“The taxpayers and residents of this county deserve a county executive who is not engrossed in a criminal trial,” says Schnirman.

News 12 Long Island reached out to County Executive Ed Mangano’s office for comment, but has not heard back.

Political analyst Jerry Kremer says that while residents in the Town of Oyster Bay are outraged by the corruption charges, the same can’t be said on a countywide basis.

“Considering Nassau County is 1.6 million people, you really don’t have that much of an aroused public right now,” says Kremer.


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By Ted Phillips

           Oyster Bay Town Supervisor John Venditto, who is under indictment on federal corruption charges, said he will resign from a 35-year career in government at the end of the day Wednesday.

“I have decided to leave my position as the Oyster Bay Town supervisor,” Venditto said in a statement on Tuesday. “I now feel that it is in the best interests of the town and its residents for me to do so, especially since it will be difficult, if not impossible, for me to function as the town supervisor going forward, as I focus on clearing my name.”

The announcement ends months of speculation on his future in the town since his indictment in October on federal corruption charges. He is accused of soliciting and accepting bribes from restaurateur and former town concessionaire Harendra Singh in return for helping him obtain town guarantees on $20 million in loans.

Venditto has pleaded not guilty. Singh, who also faces federal charges, is due in U.S. District Court next week for jury selection in his trial.

The resignation ends a career in government that includes being elected to 10 terms as town supervisor. A Republican, Venditto first won election as supervisor in 1997 after serving as town attorney and councilman. As supervisor he maintained a tight control over the board

That grip began to loosen last year and board members openly dissented against some of his decisions as the Singh controversy broke and former town planning commissioner Frederick Ippolito pleaded guilty to federal tax evasion charges.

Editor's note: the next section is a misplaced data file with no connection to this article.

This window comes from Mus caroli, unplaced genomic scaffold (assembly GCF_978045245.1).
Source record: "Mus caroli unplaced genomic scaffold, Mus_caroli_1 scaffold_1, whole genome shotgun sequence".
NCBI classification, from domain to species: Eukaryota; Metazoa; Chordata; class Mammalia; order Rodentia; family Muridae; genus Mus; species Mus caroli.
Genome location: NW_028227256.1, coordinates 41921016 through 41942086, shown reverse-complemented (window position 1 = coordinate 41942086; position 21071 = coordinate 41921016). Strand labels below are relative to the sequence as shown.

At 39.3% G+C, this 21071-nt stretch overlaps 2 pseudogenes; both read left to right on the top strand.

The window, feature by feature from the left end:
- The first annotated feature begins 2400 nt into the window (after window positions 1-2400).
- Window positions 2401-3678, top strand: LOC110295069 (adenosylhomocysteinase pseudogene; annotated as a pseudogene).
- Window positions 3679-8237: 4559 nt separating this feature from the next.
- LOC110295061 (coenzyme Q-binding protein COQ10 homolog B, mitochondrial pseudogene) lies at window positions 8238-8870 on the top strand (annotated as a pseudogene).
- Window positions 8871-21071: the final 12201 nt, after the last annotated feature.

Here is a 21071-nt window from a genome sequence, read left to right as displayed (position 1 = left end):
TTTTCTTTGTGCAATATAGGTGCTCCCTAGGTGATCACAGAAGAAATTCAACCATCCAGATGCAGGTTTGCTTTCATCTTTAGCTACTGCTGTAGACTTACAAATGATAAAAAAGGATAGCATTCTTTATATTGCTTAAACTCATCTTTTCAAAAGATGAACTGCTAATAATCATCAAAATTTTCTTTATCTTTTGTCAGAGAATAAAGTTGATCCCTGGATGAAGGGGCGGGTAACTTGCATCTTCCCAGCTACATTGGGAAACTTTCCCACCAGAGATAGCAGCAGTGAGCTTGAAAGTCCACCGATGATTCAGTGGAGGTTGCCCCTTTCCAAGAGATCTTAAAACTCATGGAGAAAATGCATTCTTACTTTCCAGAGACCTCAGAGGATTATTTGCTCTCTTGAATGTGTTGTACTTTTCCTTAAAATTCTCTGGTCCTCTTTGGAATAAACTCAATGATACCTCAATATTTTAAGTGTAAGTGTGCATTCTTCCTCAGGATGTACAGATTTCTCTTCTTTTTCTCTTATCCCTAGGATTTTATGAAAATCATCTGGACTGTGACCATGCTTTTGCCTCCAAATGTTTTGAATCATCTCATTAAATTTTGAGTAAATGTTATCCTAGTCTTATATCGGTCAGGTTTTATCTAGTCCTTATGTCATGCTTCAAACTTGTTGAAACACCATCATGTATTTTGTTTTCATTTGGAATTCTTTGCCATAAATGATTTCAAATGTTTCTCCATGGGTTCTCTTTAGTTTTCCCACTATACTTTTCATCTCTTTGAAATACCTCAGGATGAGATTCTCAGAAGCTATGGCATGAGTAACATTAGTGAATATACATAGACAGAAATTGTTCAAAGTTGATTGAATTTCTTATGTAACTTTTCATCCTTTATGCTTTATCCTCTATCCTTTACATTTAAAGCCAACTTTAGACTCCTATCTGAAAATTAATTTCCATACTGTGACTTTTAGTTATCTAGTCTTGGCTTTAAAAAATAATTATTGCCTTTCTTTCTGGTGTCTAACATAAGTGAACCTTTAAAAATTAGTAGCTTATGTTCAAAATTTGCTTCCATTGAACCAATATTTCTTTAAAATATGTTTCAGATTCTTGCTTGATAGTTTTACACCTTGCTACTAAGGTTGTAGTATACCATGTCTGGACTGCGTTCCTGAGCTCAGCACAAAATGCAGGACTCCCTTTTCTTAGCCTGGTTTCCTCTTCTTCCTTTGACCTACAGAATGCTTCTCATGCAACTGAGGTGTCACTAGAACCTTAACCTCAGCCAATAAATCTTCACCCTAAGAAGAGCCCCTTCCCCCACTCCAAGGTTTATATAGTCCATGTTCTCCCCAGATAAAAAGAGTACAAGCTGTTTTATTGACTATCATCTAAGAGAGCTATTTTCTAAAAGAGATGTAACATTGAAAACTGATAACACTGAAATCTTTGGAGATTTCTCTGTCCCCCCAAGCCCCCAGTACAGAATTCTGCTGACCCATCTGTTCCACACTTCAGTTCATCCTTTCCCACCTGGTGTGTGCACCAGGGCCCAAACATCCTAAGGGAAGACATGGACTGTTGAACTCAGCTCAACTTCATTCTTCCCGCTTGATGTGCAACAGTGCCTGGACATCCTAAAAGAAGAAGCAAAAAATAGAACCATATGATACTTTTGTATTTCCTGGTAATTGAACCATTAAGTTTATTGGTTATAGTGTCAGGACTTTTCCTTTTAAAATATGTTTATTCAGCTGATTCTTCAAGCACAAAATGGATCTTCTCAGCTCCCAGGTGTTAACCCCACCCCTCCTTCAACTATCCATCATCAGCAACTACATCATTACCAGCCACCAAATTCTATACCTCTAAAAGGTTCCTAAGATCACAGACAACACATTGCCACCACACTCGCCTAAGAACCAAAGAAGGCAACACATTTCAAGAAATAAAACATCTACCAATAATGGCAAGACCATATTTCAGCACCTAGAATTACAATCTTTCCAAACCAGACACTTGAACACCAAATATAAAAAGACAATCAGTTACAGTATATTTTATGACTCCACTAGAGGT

U.S. District Court Judge Leonard Wexler, during a court hearing for Ippolito last year, said, “There’s something rotten in the town of Oyster Bay.”

Councilman and Deputy Town Supervisor Joseph Muscarella said he will serve as interim supervisor and he expects the board will select a new supervisor within 30 days.

Muscarella said Venditto has “done a lot of good things for the town of Oyster Bay,” adding that he is “hoping in my heart he will be found not guilty.”

He added that the town must now go in a “new direction.”

Venditto, 67, a resident of North Massapequa, last year began collecting his annual pension of $79,575 and took a reduced salary from the town so that his combined gross yearly pay remained at $140,000.

Venditto’s reputation in Oyster Bay suffered as the town’s once enviable finances deteriorated as debt more than doubled to more than $729 million over the past decade and Standard & Poor’s downgraded Oyster Bay’s credit rating to junk status. The downgrading prompted Venditto to say publically that he had made mistakes in the management of the town.

After years of easy victories, in 2015 he won re-election by fewer than 100 votes when he was challenged by a virtual unknown.

Councilman Joseph Pinto praised Venditto for doing “wonderful things for the town of Oyster Bay for many years,” but said the past year and a half have been difficult for the town.

“Hopefully now the focus will come off what’s going on with the supervisor and go back to what’s important for town residents,” he said.

Democrat Bob Frier, a former town board candidate from Woodbury and a Venditto critic, said, “Taxpayers should demand that whoever they appoint should not be part of this culture of corruption that has existed in the town of Oyster Bay.”